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By: Cayce Troxel
In the world of intercollegiate athletics, the concept of “family” has become somewhat of a cliché. Coaches often use the term as a motivational tool or even a recruiting device, boasting of the bond between current and former players as what sets their program apart from others. In reality, however, teammates’ relationships tend to break down over time-whether as a result of time or distance-and are only remembered by storytelling and waxing nostalgic of playing days gone by.

The Virginia lacrosse family, head coach Dom Starsia insists, is an exception.

“I know that there’s some programs who use the word family a lot,” Starsia said. “Even at our school, one of the other programs had ‘family’ written across the seat of their practice shorts, and I used to joke all the time-even to the players-that’s not how you define it. You define it by the quality of the relationships, and I think we have something very unique here.”

If the program’s most recent act of goodwill towards one of its own is any indication, Starsia’s claim appears to be well-founded.

James King, a former Cavalier defensemen and a member of the 2006 national championship team, served in the ROTC program during his time at Virginia, and upon graduating in 2007 with a degree in history, entered the Marine Corps officer training program. Since then, King has been promoted to lieutenant and just recently embarked on his second deployment to Afghanistan.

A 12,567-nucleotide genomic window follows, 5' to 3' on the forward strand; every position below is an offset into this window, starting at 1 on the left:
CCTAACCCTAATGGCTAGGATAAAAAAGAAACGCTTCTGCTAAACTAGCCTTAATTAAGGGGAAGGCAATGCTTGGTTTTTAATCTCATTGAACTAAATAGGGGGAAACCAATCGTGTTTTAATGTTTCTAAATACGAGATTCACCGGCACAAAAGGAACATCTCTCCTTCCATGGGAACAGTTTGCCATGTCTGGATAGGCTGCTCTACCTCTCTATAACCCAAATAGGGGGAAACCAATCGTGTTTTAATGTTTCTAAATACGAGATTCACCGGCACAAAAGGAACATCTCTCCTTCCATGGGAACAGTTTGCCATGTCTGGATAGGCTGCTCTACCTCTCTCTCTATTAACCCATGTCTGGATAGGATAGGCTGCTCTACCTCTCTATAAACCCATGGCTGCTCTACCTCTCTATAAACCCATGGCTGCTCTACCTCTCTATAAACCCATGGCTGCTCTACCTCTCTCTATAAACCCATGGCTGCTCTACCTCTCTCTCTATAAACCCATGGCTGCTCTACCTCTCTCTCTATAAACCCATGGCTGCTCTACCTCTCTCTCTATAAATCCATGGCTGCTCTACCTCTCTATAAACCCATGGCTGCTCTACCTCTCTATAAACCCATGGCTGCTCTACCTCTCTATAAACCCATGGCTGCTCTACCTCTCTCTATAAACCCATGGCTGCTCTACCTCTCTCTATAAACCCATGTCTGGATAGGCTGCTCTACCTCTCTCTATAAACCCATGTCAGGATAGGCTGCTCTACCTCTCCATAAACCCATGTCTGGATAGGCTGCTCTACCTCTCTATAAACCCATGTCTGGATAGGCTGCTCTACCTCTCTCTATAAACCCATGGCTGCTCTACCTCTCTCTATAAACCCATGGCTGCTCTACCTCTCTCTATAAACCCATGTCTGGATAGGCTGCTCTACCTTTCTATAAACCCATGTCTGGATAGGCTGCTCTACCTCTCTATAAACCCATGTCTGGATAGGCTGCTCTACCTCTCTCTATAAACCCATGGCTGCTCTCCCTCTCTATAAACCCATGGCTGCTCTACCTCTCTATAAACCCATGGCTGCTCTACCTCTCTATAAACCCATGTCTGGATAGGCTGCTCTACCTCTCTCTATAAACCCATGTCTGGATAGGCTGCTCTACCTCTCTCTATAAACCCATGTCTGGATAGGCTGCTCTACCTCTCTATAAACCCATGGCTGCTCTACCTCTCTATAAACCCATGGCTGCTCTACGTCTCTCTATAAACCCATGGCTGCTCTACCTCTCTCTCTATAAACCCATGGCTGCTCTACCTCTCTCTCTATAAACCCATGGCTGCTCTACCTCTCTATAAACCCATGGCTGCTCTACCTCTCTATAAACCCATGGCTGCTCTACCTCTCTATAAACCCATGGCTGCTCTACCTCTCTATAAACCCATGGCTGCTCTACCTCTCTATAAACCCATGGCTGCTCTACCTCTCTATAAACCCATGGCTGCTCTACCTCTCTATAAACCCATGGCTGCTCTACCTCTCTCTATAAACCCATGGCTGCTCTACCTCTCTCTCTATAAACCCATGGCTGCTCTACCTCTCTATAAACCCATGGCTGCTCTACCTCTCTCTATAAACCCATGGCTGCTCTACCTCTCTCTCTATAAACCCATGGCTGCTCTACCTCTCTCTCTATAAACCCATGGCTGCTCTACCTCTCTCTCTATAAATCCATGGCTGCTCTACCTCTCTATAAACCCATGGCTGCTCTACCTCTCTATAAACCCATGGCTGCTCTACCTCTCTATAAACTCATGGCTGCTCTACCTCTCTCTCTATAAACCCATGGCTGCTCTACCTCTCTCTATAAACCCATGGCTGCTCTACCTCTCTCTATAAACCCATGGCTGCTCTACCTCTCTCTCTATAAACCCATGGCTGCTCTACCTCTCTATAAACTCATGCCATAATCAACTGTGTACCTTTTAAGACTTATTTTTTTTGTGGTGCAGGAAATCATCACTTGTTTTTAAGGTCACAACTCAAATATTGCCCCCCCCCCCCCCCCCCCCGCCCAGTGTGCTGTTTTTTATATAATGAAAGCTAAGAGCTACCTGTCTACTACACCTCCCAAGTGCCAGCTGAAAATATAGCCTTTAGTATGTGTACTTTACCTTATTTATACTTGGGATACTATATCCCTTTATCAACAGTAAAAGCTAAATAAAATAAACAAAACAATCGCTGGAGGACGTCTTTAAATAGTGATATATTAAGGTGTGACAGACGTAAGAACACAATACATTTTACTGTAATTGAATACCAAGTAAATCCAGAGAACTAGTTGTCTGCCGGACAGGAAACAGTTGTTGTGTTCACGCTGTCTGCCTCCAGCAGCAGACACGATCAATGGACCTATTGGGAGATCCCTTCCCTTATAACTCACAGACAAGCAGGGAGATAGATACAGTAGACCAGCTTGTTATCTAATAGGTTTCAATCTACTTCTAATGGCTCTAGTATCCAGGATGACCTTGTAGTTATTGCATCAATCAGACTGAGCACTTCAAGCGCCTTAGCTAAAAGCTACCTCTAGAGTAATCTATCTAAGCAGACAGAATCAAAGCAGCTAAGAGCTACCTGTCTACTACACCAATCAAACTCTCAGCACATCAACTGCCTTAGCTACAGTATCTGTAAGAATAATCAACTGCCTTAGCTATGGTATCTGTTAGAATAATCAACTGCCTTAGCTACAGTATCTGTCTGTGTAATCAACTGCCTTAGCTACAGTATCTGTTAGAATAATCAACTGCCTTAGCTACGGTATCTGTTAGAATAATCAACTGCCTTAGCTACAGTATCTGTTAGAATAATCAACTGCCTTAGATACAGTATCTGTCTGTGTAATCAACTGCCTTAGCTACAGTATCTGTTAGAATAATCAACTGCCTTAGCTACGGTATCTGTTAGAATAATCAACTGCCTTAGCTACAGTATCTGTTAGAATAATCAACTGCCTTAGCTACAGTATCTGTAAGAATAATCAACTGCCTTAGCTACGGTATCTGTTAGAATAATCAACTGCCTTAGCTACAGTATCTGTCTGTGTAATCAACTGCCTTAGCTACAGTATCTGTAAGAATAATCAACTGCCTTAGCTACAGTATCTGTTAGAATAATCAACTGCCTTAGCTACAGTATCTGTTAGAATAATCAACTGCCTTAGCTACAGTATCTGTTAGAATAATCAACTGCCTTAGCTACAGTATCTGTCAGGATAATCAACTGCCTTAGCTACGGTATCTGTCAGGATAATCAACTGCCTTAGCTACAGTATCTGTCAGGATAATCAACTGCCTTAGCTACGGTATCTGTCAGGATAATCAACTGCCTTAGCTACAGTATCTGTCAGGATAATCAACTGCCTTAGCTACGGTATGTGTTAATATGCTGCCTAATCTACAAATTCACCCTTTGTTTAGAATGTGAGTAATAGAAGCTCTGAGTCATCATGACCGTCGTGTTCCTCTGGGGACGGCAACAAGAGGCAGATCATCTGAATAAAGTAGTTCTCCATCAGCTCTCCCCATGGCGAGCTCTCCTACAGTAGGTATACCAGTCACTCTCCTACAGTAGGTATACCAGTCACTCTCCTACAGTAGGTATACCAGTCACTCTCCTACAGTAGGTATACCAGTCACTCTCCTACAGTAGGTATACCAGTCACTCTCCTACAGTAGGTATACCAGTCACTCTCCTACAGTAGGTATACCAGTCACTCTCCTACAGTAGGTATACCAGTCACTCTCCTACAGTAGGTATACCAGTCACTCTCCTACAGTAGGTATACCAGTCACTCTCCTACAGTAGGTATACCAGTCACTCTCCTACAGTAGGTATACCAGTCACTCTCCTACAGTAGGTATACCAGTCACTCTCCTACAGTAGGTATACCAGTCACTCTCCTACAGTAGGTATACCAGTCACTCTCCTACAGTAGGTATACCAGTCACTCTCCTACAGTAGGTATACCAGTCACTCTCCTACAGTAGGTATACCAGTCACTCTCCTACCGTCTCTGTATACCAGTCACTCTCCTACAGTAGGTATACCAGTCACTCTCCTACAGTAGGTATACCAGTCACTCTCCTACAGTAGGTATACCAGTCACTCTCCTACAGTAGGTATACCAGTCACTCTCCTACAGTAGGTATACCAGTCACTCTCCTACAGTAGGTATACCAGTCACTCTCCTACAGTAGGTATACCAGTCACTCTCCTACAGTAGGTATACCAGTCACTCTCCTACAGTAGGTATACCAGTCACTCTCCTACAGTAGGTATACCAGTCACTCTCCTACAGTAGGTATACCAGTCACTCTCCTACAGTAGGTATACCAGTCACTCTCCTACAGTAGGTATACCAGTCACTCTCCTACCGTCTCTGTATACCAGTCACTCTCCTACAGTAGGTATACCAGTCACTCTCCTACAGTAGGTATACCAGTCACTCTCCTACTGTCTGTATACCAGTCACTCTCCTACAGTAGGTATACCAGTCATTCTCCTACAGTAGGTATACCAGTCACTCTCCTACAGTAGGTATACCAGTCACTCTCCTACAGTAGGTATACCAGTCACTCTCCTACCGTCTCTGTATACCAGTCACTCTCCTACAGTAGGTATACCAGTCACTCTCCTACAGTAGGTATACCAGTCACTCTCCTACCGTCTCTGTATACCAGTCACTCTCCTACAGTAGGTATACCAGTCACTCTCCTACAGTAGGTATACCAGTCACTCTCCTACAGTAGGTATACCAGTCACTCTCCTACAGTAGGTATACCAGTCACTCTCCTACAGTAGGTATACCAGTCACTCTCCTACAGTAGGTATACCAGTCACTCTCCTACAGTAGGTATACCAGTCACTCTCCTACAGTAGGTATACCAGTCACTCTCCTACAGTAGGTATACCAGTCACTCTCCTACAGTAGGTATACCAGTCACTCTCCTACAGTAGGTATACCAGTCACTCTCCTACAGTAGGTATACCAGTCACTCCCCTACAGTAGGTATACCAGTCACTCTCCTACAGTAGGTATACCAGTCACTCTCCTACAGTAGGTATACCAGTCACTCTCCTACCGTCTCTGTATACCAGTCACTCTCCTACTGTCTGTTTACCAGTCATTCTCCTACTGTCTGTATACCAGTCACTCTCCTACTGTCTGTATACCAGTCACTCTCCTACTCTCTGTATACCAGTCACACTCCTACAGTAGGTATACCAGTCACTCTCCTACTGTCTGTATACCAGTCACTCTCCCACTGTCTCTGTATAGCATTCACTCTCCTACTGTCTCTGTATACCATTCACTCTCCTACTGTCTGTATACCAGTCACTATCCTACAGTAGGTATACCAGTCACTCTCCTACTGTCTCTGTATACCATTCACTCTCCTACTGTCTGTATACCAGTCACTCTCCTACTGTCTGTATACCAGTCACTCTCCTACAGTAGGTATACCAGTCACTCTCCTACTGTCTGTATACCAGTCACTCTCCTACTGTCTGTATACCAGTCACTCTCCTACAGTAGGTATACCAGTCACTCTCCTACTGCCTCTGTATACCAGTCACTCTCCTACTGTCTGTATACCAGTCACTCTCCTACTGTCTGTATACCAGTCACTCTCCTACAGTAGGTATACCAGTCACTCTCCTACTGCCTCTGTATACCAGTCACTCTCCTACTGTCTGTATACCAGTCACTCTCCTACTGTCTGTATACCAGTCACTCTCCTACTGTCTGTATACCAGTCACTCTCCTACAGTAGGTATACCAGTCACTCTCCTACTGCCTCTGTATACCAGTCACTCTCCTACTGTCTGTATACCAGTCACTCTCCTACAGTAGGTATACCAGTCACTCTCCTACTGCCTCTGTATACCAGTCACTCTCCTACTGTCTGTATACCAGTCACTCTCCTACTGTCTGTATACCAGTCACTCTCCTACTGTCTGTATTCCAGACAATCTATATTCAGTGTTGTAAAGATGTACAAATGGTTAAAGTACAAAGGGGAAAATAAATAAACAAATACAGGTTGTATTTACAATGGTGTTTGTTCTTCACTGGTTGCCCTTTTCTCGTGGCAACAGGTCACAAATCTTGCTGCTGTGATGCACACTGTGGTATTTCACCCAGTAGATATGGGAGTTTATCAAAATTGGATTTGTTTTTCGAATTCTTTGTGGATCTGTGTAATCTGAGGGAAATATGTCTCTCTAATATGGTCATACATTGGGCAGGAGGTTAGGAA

“James was just always a patriotic kid, and he was always talking about stuff like politics and the possibility of him going into the army,” remembered senior midfielder Max Pomper, who played alongside King for two years. “It seemed like it just happened very quickly that James went from being a senior on our lacrosse team to shipping out overseas to fight the war. It was an incredible transition for him, I’m sure.”

Helping to smooth that tumultuous change in environment is where the Virginia lacrosse family came into play.

Miles Kass, the brother of former Virginia player and 2005 graduate Hunter and a Georgetown goalkeeper from 2005-2008, also happened to be serving in King’s regiment, and his mother, Barclay, approached Starsia asking if the team would be interested in sending care packages to the men overseas. Starsia, who has kept in regular contact with King since graduation – even attending his wedding a year ago – immediately agreed. From there, the Virginia lacrosse family took over.

“We have a very generous and active parents’ group, and they just ran with it,” Starsia commented. “The parents just dove in headfirst, and after the first mailing, I got a letter from James just saying they were starting to get overwhelmed by all the stuff they had been receiving.”

Covering everything from socks and batteries to hot chocolate and candy, two shipments of care packages have made their way to King and, by extension, the 110 Marines in his command since Christmas.